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How do we prove that AES, DES etc. are secure? I've read about them and know the basics on how they work, but I still don't quite understand how we can be sure they are secure? What are the proofs?

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DES is known to be insecure. Relevant links: copacobana.org lasecwww.epfl.ch/memo/memo_des.shtml crypto.stackexchange.com/q/752/8762 –  Joe Oct 7 '13 at 0:52
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Only ciphers where the key is at least as long as the message have been proven secure (such as the one time pad, or the Luby-Rackoff cipher used in a certain way). AES is conjectured to be 'computationally secure', but until someone proves that $P \neq NP$ and that there are one-way functions it is conceivable that nothing is computationally secure.

The conjecture of computational security rests on two 'heuristic' arguments: i) we're pretty sure that $P \neq NP$ and that there are one-way functions, and ii) lots of very smart people have tried for 15 years to break AES and so far very little progress has been made -- the best publicly known attacks are still wildly out of the range of feasibility.

Note that this is no longer the case with DES due mostly to the short key, so DES is no longer considered to be secure.

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Thanks, but what does P and N mean? –  evening Oct 7 '13 at 1:03
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I am not really going to be able to explain this in 600 characters. I suggest you start with wikipedia: en.wikipedia.org/wiki/P_versus_NP_problem –  J.D. Oct 7 '13 at 1:08
    
The first sentence is problematic, Luby-Rackoff is a block cipher construction proven computationally secure under certain assumptions, but it doesn't have a key as long as the message. I think you went to say something else and forgot to update the sentence. –  Thomas Oct 7 '13 at 1:19
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@Thomas -- if the round functions are uniformly random functions and the encrypted message is strictly shorter than $2^{\frac{b}{4}}$ (where b is the block length) then a 4 round luby-rackoff cipher is secure even against information theoretic opponents (also, the 'key' length required to describe the functions is longer than the message). If the round functions are only pseudorandom functions then yes, you are correct - the resulting cipher is only computationally secure and unbounded opponents will eat it for lunch. See e.g. iacr.org/archive/crypto2003/27290510/27290510.pdf –  J.D. Oct 7 '13 at 2:01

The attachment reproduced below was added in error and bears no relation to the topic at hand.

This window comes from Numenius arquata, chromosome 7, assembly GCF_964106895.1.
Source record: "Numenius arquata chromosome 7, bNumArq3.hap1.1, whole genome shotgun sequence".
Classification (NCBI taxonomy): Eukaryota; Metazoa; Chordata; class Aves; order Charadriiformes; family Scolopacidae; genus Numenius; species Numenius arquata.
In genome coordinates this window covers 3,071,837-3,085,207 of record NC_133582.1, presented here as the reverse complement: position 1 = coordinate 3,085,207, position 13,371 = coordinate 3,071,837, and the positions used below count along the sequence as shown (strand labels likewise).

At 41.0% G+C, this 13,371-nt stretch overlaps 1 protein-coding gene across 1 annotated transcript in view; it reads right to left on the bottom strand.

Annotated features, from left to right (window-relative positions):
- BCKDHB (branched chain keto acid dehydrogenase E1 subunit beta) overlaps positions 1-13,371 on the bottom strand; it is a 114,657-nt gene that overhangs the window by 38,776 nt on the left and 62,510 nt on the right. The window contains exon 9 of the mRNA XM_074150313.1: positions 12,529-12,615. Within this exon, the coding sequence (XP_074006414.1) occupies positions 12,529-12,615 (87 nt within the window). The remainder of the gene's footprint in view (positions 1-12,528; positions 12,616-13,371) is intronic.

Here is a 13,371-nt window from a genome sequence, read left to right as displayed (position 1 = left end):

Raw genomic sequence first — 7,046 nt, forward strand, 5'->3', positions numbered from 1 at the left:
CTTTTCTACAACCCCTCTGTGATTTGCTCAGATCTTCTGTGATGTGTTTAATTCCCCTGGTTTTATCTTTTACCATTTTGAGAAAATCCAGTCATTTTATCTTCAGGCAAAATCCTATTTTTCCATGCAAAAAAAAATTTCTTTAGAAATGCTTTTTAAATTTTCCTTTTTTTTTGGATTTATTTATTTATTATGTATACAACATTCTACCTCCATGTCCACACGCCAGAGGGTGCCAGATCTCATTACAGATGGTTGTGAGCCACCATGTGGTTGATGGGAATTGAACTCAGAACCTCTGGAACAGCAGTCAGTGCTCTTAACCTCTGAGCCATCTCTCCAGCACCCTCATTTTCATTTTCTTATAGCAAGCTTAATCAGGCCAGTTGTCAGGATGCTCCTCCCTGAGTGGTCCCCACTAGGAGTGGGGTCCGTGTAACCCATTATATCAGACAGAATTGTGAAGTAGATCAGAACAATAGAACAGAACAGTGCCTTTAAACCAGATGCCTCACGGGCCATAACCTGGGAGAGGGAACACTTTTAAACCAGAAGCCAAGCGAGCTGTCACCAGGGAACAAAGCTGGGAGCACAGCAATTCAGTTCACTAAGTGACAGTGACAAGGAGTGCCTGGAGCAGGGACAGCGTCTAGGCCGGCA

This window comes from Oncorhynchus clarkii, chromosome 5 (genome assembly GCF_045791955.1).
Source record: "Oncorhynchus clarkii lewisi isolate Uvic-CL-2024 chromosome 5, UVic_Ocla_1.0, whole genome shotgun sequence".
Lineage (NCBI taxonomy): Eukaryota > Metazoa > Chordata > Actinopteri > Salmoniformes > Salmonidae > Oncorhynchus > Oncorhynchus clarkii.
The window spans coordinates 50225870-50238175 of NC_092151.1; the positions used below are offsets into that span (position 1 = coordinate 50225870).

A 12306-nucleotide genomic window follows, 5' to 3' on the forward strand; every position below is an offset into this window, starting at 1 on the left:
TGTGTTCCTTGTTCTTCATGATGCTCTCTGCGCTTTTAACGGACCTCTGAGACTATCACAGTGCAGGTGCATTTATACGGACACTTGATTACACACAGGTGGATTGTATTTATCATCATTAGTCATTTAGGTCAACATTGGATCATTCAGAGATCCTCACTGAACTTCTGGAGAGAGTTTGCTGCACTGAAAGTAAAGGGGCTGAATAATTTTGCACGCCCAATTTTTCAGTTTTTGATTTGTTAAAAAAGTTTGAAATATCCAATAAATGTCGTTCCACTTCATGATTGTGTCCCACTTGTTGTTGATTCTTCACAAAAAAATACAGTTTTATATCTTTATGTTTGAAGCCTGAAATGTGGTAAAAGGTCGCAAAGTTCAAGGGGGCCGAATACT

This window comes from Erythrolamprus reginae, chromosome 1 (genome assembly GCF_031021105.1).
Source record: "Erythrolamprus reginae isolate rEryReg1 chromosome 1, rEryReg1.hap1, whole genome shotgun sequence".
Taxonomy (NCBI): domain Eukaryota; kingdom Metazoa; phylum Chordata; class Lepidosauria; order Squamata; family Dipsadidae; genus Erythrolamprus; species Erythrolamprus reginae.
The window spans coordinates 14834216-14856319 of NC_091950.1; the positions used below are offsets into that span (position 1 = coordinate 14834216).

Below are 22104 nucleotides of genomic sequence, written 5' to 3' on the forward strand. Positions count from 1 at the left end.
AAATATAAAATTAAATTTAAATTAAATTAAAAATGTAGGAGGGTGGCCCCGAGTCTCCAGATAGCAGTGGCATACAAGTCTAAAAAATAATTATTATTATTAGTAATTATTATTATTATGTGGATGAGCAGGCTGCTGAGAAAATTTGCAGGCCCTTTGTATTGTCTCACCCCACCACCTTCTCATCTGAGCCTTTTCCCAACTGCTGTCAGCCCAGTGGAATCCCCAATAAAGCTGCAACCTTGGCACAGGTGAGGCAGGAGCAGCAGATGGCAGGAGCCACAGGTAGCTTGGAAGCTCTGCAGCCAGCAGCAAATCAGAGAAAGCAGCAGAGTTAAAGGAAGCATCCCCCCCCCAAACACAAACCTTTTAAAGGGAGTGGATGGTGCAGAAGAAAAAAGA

The pure existence of one-way functions doesn't really say anything about real-live functions (i.e. the ones in use today) which are supposed to be one-way. Also, how do one-way functions relate to the security of a block-cipher like AES, which is a "two-way function"? –  Paŭlo Ebermann Oct 7 '13 at 11:33
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We don't prove schemes like AES and DES secure. Instead, cryptanalysts try very hard to find attacks against the scheme. If, after much effort, no attack is found, we may with some justification consider the scheme secure.

The statement that a scheme is secure usually takes the form "any adversary that breaks the scheme with this much advantage must use at least this much time". For symmetric cryptography, this is often equivalent to saying that exhaustive key search is the best attack. Note that "breaking the scheme" is a technical notion, and the precise definition is often complicated.

Sometimes, schemes can be proved secure against certain classes of attacks. I think AES has been proved secure against certain forms of differential and linear cryptanalysis. This does not prove that no other attacks exist, of course.

Sometimes, schemes can be proved secure under the assumption that a smaller scheme is secure in some sense. E.g. the Merkle-Damgård construction shows that hash functions can be constructed from compression functions.

Sometimes, we can prove that a scheme is secure under number-theoretic or complexity-theoretic assumptions. Unfortunately, these schemes are often very slow compared to schemes like AES. It is also not a priori clear why a "natural mathematical problem" must be harder than the "man-made problems" posed by schemes like AES.

In idealized models, there are many provably secure schemes (typically indifferentiability proofs) that are both interesting and valuable, but these do not describe the real world, so the results must be interpreted and used with care.

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